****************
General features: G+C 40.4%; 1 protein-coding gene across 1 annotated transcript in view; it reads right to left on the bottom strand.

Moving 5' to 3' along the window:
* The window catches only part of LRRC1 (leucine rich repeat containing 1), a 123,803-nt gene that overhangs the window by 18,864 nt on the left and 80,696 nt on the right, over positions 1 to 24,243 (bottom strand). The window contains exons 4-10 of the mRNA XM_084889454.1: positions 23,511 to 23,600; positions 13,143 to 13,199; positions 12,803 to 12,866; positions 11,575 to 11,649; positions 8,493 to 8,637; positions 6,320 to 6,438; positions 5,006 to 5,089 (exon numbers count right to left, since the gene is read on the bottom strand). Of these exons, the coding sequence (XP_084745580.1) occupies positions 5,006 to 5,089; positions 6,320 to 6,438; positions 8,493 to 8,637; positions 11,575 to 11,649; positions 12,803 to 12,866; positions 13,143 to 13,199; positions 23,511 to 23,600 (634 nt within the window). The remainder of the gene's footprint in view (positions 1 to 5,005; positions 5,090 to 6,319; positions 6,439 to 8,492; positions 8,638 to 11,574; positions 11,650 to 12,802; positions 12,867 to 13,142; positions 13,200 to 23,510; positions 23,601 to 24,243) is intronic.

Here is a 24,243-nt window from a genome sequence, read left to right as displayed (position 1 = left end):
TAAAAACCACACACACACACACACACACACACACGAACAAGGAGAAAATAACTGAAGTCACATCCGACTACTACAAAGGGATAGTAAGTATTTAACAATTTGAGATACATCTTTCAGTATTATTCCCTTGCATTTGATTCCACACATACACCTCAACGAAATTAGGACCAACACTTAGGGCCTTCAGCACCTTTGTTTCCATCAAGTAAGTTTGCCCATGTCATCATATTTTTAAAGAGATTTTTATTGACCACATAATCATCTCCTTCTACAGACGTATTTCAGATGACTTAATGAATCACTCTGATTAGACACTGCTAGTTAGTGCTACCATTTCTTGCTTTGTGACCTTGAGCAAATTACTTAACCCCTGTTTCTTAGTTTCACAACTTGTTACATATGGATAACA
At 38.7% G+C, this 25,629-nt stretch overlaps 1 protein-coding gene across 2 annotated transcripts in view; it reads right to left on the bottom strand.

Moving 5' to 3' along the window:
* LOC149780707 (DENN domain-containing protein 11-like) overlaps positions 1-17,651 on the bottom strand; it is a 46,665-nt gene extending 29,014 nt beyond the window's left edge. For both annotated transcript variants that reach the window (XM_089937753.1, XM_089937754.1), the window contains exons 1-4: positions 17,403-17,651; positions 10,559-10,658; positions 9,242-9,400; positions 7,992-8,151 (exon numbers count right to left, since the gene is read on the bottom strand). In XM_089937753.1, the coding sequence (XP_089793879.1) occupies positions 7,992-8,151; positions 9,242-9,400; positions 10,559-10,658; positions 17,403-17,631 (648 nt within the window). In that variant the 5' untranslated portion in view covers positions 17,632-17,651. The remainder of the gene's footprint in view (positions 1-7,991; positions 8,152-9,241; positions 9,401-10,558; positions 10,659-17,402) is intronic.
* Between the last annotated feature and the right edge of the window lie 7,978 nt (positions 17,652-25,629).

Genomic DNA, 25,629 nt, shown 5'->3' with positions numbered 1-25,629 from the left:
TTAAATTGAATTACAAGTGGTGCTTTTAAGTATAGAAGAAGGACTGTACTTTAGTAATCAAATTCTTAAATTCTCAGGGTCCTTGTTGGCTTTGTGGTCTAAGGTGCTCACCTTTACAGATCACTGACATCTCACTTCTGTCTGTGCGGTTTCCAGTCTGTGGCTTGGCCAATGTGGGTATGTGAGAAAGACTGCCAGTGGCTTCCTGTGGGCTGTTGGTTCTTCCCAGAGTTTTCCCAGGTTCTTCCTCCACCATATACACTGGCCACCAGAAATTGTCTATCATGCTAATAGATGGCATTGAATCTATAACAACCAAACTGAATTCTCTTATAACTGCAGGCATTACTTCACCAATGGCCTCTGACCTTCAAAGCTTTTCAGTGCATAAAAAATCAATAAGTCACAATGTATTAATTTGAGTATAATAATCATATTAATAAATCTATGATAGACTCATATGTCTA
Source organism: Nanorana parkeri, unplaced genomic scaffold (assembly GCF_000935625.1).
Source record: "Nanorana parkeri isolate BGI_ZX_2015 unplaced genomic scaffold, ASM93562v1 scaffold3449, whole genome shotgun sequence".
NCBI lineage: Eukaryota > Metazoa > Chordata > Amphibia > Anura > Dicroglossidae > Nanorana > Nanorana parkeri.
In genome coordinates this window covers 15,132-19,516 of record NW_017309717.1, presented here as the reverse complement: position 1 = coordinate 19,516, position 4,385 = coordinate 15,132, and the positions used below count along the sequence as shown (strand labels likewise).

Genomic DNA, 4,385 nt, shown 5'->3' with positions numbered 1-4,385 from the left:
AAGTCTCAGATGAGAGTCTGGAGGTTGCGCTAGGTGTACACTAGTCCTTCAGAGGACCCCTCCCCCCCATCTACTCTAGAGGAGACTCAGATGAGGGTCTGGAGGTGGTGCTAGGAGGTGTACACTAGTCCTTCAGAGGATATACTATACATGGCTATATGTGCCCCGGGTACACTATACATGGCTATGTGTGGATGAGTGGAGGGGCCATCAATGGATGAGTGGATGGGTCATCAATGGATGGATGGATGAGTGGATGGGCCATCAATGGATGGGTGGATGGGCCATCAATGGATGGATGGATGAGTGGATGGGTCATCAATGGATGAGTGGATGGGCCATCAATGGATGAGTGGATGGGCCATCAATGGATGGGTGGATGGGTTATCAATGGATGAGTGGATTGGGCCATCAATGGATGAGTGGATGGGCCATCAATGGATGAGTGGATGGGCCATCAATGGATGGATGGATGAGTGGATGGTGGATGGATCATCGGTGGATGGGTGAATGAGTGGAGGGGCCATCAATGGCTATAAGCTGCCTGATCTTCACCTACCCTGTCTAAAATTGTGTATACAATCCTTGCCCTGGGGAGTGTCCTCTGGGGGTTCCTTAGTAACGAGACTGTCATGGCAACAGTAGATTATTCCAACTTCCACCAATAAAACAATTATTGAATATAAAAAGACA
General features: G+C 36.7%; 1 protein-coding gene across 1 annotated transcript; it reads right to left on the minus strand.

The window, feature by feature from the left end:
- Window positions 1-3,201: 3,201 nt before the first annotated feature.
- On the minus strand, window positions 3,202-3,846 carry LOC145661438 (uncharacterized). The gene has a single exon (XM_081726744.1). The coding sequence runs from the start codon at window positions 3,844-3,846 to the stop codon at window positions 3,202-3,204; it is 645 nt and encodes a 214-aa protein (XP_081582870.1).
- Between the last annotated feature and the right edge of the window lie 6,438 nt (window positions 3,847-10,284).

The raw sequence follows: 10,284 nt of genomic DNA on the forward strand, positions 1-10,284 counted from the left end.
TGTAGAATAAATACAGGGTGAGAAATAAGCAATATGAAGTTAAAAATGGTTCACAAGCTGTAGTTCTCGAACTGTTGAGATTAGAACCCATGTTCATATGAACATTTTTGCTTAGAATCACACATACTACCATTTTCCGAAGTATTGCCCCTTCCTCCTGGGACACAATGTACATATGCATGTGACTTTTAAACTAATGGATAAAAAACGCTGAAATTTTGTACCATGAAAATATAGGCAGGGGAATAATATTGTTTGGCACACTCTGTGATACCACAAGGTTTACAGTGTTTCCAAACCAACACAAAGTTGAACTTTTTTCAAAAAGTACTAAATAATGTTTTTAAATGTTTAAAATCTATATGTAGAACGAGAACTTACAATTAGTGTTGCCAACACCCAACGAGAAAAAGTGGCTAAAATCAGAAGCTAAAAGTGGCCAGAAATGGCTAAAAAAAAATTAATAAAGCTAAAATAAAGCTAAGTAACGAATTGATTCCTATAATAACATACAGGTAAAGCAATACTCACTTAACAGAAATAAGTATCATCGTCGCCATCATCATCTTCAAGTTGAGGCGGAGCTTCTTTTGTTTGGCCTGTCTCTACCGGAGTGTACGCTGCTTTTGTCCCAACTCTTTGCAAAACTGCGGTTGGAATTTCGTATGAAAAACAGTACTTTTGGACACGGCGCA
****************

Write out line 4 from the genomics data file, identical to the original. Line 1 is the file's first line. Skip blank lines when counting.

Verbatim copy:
Here is a 24,243-nt window from a genome sequence, read left to right as displayed (position 1 = left end):